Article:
Choosing the HP of diesel engine required

Discussion in 'DIY Marinizing' started by DaEdster, Jan 25, 2012.

  1. DaEdster
    Joined: Jan 2012
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    DaEdster Boat builder

    Hi all, ship, January is near over!

    Looking to marinise A diesel truck/tractor motor and need to find that elusive web that shows mostly how....
    I get that Google 1,578,987 found in split second stuff and I'm really over it by page 3! - note to self - use different search words.

    I found an interesting start to what size motor to get by way of the quoted part reply to a site some place on earth - although I'm never sure it was earth these last few days, lol

    "Cheapest is to pick an engine that will operate at or near the torque peak , producing the hp you need at that rpm."

    Question is, can any one explain this some more to me please?
    Much much appreciated.
     
  2. DaEdster
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    DaEdster Boat builder

    Maybe the question could be:
    Having worked out HP needed to propel the motor boat, how does one go about picking an engine that fulfills this?
    Keeping n mind the quoted text above needs to be allowed for.

    The idea is to get an engine that will produce needed HP at peak torque - for those times we need to 'get the heck outta here' otherwise powering down to get a more comfortable ride and economy too.
     
    Last edited: Jan 25, 2012
  3. powerabout
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    powerabout Senior Member

    the torque curve for a diesel ( especially a truck govener) is the reverse of the prop curve usually
     
  4. DaEdster
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    DaEdster Boat builder

    Mmmmmm..... wot?:(

    Out of my depth here it seems, I like to know though, so, please do go on...

    Edit. So an upwards curve for torque wood generally = the downwards curve of the prop.... if one drew both on the same bit of graph paper...
     
    Last edited: Jan 25, 2012
  5. powerabout
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    powerabout Senior Member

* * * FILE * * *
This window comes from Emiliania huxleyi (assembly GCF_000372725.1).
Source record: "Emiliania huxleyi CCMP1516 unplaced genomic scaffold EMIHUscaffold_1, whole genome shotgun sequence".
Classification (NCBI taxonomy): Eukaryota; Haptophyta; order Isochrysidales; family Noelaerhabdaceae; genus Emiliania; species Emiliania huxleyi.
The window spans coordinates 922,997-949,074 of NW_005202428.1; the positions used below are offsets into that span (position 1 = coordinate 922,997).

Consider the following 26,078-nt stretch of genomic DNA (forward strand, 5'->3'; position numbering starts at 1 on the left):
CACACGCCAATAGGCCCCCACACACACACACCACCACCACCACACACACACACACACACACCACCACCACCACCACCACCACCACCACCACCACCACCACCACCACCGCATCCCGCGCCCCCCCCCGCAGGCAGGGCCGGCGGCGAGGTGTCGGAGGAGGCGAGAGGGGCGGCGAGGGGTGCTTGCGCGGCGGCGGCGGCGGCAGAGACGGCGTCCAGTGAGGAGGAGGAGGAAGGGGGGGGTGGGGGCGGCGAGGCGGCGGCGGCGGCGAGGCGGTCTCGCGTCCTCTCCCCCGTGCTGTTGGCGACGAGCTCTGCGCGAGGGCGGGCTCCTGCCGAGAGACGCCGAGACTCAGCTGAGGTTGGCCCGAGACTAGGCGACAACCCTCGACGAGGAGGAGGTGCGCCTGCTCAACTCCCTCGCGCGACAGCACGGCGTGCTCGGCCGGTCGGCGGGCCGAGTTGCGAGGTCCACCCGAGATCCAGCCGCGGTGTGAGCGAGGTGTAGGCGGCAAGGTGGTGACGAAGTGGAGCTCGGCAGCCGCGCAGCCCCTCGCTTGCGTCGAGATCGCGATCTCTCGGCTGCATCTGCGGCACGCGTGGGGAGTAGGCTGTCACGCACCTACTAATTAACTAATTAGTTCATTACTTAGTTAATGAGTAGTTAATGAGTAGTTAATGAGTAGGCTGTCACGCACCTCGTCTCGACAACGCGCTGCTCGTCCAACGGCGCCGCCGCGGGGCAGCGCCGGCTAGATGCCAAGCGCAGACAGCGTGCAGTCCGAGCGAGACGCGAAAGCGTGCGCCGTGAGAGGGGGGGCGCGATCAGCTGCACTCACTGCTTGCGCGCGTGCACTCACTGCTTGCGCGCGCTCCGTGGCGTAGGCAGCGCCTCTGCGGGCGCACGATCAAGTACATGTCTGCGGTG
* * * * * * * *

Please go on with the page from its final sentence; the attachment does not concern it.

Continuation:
take a look at a truck engine torque curve ( peak way low)then take a look at prop curve for a boat and it will be low where the diesel is high then as the diesel torque curve drops away the prop load goes up.
    Lay the 2 graphs over each other you you will see it all
    ( assuming you are not powering a tug boat and are using a fixed pitch prop)
     
  6. DaEdster
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    DaEdster Boat builder

    Ah ha, yes, now to get those printed or write a list of favorite engines with those RPM/HP figures to get comparisons.
    The prop, would I get this curve from the supplier given he has my boat spec's (not yet done) or will he need the engine type and details?
     
  7. powerabout
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    powerabout Senior Member

    well the boat is fixed so generally the prop diameter has a maximum so your prop guy can then calculate the best prop after your boat designer tells him how fast it goes then you get the engine and gearbox that best fits that
     
  8. gonzo
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    gonzo Senior Member

    You calculate the power you need for the boat at the target speed. Depending on the use, you want to get that power as continuos (commercial) or intermittent. Then you have to calculate a propeller that will absorb that power at the rated RPMs. It may be necessary or advantageous to use a reduction gear, depending on the design and use.
    You will have to find a flywheel that will accept the coupler or plate to fit a marine transmission to it. Also, you will need mounts, probably a wet exhaust and maybe a different injection pump mapped for the application. Overall, it is usually more expensive than getting a used engine with gears.